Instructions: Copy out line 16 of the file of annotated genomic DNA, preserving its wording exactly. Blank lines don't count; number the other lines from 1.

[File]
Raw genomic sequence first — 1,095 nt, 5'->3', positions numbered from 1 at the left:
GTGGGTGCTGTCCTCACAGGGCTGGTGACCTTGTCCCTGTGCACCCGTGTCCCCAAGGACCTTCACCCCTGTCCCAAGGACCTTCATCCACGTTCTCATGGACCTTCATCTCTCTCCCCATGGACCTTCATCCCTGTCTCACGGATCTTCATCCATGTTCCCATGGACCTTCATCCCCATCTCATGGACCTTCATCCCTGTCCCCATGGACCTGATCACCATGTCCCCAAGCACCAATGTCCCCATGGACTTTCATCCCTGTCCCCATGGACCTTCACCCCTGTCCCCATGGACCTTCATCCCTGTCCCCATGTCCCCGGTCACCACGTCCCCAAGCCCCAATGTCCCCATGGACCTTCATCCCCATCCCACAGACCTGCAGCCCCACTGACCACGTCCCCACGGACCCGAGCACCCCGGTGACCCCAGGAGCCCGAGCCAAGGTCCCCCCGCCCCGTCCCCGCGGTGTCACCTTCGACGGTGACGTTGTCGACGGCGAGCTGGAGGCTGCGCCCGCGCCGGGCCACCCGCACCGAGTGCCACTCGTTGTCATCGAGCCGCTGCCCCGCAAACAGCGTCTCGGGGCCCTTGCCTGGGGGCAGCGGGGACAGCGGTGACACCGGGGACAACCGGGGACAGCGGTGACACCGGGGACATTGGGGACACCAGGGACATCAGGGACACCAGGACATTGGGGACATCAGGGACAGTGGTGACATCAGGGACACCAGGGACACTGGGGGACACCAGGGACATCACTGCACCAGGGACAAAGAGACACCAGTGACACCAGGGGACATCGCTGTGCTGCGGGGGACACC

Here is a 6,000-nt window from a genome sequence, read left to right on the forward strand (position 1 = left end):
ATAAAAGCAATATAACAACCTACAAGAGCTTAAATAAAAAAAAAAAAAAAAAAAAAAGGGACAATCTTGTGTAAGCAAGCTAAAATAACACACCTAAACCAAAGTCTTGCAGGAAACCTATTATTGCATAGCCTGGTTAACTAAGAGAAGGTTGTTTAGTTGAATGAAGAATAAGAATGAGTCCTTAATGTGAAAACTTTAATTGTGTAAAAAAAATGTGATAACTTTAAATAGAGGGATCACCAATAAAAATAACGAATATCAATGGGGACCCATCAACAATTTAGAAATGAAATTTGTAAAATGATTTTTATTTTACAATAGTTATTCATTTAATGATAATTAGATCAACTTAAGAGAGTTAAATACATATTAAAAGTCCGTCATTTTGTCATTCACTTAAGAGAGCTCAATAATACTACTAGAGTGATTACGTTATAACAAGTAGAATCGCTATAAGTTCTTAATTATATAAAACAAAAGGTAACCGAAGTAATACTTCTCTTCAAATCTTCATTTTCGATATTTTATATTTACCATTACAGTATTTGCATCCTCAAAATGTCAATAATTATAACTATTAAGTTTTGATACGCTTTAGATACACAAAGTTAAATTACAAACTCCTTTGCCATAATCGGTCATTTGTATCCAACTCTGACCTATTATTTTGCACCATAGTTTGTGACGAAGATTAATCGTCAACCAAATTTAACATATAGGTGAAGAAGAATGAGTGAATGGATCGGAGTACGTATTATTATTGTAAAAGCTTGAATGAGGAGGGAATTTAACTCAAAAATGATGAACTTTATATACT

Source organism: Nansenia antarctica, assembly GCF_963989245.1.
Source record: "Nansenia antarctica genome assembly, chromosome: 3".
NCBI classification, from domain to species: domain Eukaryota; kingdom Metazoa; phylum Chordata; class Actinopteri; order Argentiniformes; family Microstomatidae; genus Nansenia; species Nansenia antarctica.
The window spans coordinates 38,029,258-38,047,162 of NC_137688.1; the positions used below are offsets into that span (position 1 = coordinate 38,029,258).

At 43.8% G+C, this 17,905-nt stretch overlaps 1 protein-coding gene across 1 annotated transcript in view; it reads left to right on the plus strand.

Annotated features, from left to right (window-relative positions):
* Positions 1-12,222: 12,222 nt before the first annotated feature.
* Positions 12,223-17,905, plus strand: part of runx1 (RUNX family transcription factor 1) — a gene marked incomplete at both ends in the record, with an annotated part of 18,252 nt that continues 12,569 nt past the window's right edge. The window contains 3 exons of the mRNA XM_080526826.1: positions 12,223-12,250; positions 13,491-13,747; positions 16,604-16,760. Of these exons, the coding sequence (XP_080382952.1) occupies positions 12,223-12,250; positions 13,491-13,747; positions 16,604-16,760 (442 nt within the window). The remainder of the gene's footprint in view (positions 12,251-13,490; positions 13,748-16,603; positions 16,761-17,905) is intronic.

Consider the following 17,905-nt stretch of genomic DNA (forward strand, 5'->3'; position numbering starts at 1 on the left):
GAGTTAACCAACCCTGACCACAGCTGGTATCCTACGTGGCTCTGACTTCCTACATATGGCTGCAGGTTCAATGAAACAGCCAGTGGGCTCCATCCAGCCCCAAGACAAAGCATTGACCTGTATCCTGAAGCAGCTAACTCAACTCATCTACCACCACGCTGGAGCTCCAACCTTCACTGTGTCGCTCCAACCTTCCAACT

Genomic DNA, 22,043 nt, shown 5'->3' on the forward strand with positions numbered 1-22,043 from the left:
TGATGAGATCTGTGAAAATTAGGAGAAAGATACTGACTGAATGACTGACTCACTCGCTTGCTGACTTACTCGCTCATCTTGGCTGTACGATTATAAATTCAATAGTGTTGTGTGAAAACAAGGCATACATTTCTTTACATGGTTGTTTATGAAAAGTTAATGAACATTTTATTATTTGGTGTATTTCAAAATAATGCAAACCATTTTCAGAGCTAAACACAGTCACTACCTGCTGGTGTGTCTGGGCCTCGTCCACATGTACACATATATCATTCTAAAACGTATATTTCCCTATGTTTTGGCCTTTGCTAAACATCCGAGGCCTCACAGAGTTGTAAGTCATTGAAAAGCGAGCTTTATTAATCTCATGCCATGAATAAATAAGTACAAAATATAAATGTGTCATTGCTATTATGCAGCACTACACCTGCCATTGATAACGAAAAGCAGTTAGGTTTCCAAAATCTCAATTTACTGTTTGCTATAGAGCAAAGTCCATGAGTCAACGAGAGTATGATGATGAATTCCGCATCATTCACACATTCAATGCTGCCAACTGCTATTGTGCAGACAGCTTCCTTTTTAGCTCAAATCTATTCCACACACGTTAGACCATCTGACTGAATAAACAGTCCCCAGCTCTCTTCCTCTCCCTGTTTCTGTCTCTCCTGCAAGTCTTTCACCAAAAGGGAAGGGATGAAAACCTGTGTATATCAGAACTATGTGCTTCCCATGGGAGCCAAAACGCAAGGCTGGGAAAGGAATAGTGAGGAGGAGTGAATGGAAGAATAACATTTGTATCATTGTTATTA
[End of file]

TGATGAGATCTGTGAAAATTAGGAGAAAGATACTGACTGAATGACTGACTCACTCGCTTGCTGACTTACTCGCTCATCTTGGCTGTACGATTATAAATTCAATAGTGTTGTGTGAAAACAAGGCATACATTTCTTTACATGGTTGTTTATGAAAAGTTAATGAACATTTTATTATTTGGTGTATTTCAAAATAATGCAAACCATTTTCAGAGCTAAACACAGTCACTACCTGCTGGTGTGTCTGGGCCTCGTCCACATGTACACATATATCATTCTAAAACGTATATTTCCCTATGTTTTGGCCTTTGCTAAACATCCGAGGCCTCACAGAGTTGTAAGTCATTGAAAAGCGAGCTTTATTAATCTCATGCCATGAATAAATAAGTACAAAATATAAATGTGTCATTGCTATTATGCAGCACTACACCTGCCATTGATAACGAAAAGCAGTTAGGTTTCCAAAATCTCAATTTACTGTTTGCTATAGAGCAAAGTCCATGAGTCAACGAGAGTATGATGATGAATTCCGCATCATTCACACATTCAATGCTGCCAACTGCTATTGTGCAGACAGCTTCCTTTTTAGCTCAAATCTATTCCACACACGTTAGACCATCTGACTGAATAAACAGTCCCCAGCTCTCTTCCTCTCCCTGTTTCTGTCTCTCCTGCAAGTCTTTCACCAAAAGGGAAGGGATGAAAACCTGTGTATATCAGAACTATGTGCTTCCCATGGGAGCCAAAACGCAAGGCTGGGAAAGGAATAGTGAGGAGGAGTGAATGGAAGAATAACATTTGTATCATTGTTATTA